June 3 (Bloomberg) -- Fixed-income investors in Finland are demanding better safeguards as a company split by builder YIT Oyj leaves its bonds junk rated.
Future corporate bond issues must include clauses that allow creditors to have a say in structural changes, large mergers and spinoffs, said Juhana Heikkilae, a senior portfolio manager who helps manage 3 billion euros ($3.9 billion) of fixed-income investments at Evli Bank Oyj in Helsinki.
“When the company isn’t clearly investment grade, the domestic bond documentation needs to include more high-yield style clauses that limit the company’s management and owners from acting against bondholder interests,” Heikkilae said. “There is pressure to change documentation to better protect bondholders, because it appears that companies aren’t very bondholder-friendly in these cases.”
The demands come as companies across Europe try to broaden their access to debt markets after stricter bank capital rules left loans more costly. YIT bondholders argue the company offered them inadequate compensation for spinning off its building maintenance services in a move that Danske Bank A/S says will prompt it to cut its shadow rating on the issuer one step to BB+ from its previous investment grade of BBB-.
“The decisions were taken unanimously at both meetings and no investor even asked to speak,” Janne Tallqvist, group treasurer at YIT, said by phone. “We’re satisfied that this was decided according to our proposals.”
Finnish bond documentation standards that were created in the 1980s only suit investment-grade issuers, said Ville Talasmaeki, head of credit investment at Sampo Oyj. He helps manage about 17.5 billion euros of assets. “The documentation should be different when unrated companies warranting a high-yield rating enter the capital markets.”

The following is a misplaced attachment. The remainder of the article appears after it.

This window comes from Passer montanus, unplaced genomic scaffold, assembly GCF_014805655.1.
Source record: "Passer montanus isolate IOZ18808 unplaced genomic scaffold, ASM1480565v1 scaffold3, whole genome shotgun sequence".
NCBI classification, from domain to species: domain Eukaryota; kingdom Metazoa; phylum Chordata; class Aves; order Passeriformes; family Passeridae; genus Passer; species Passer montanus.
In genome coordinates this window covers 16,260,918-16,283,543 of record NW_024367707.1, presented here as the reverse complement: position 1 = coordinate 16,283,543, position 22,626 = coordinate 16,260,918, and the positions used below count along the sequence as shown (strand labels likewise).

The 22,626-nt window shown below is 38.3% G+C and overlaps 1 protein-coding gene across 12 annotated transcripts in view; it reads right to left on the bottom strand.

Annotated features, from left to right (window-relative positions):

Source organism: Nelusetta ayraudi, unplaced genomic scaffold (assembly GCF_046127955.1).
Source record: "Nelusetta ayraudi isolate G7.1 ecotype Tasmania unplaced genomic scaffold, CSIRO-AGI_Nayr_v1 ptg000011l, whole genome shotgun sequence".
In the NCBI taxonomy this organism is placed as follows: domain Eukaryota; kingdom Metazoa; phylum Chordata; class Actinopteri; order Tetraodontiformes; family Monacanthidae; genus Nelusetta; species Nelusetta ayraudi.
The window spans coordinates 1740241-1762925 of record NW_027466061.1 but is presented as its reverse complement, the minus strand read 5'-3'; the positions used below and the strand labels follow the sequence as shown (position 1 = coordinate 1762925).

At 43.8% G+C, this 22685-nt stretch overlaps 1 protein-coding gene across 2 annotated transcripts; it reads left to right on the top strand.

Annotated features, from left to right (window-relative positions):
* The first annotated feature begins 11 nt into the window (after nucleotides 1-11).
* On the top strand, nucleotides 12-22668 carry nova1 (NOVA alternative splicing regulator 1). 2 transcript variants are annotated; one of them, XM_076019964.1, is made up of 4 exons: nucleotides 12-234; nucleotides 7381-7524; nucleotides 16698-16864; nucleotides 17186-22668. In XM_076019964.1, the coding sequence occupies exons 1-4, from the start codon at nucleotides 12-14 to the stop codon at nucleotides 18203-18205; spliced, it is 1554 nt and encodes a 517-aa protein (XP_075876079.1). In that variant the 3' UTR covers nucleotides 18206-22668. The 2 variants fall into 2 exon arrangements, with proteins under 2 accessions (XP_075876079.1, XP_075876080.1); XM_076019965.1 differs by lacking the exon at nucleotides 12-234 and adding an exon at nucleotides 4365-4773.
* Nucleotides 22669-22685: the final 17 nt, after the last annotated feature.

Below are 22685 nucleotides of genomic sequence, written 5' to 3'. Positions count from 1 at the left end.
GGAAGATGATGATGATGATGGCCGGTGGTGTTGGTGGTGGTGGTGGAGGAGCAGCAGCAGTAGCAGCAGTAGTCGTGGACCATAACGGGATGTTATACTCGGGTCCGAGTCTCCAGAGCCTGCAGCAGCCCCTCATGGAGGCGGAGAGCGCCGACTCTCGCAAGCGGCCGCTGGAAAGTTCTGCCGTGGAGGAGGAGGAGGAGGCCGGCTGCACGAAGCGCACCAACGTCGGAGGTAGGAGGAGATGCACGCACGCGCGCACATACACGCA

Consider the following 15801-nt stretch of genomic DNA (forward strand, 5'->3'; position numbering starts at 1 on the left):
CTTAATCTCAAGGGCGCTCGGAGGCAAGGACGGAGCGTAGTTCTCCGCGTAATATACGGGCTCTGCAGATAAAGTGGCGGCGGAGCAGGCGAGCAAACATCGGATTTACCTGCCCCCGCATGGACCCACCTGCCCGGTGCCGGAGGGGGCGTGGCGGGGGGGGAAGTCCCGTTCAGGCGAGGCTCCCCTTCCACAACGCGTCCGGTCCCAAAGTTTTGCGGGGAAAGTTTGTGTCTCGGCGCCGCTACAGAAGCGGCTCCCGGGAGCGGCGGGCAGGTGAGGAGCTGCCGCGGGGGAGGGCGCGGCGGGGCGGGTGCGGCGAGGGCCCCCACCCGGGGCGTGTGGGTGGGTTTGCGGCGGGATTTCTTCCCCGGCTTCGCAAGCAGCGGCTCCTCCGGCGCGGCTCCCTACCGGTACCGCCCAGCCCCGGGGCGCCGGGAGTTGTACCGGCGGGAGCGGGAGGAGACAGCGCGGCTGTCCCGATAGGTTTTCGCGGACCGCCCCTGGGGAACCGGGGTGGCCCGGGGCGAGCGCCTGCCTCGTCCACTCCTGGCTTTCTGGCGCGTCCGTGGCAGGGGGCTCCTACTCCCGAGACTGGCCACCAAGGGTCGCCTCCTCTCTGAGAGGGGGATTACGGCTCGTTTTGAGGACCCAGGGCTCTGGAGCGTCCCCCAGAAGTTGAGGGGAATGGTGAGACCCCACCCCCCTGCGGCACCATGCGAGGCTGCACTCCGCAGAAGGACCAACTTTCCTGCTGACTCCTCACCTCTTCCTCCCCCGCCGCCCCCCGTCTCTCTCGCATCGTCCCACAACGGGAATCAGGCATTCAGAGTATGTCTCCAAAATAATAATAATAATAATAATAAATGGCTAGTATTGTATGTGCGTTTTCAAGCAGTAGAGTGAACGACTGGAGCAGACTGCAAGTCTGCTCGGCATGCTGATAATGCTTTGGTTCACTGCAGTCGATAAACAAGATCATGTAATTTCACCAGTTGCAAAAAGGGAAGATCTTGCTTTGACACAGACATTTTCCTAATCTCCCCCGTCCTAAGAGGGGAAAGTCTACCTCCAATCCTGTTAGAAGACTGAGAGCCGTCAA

Creditors get no say in YIT’s decision to split its business units, while shareholders will vote on the move at an extraordinary meeting on June 17. Shareholders are being offered one Caverion Oyj share for each share they own in YIT. YIT bondholders on May 31 approved the company’s offer to raise coupons by as much as 87 basis points on notes due 2015 and 2016 after YIT said the proposal wasn’t open to discussion. Bondholders won’t have access to assets in the de-merged unit to cover their investments in case of a default.
“It was the best of bad options,” said Juuso Rantala, portfolio manager at Aktia Asset Management, who helps manage about $10 billion in fixed-income and equity investments. He ended up backing the proposal, even though the compensation is “absolutely inadequate” and doesn’t reflect the weaker credit quality after the split, Rantala said.
Finland’s Companies Act stipulates that mergers and splits can go ahead without bondholder approval, provided the company redeems the notes at par, according to Ville Poenkae, adjunct professor of commercial law at the University of Helsinki. That offers creditors little protection when interest rates are low and bonds already trade above par, he said. Bond terms should stipulate a price at which the company will redeem the notes, Heikkilae at Evli said.
“It depends on the market situation whether the Finnish Companies Act affords protection or not,” Heikkilae said. “That’s why it would be good to have clear clauses on what the price is at which the company has to buy back the notes. The settlement could be a fixed price or a spread, from about 101 to about 103.”
Finnish businesses can’t afford to anger debt investors as they look for funds to pay for growth. The northernmost euro member is struggling to adjust to the decline of its flagship company, Nokia Oyj, while its forest industry continues to founder. A gauge measuring Finnish business confidence has remained below zero since August 2011.
“It’s going to become more common,” said Ilkka Saksa, Helsinki-based corporate credit analyst at Pohjola Bank Oyj. “At least for companies where the business is split into various operations that could potentially be spun off, it may be in the investors’ interests to demand terms that stipulate that if a significant part of the business is divested, bondholders would have some safeguards or get compensated.”
The pool of outstanding long-term Finnish corporate bonds rose to about 33 billion euros by the end of 2012 from about 15 billion euros in 2007, according to the Bank of Finland. Loans from banks and other investors reached about 89 billion euros last year.
“Investors collectively need to push for a change,” Talasmaeki said. “If more investors begin to demand this, it will change. Investors don’t learn until they suffer losses.”
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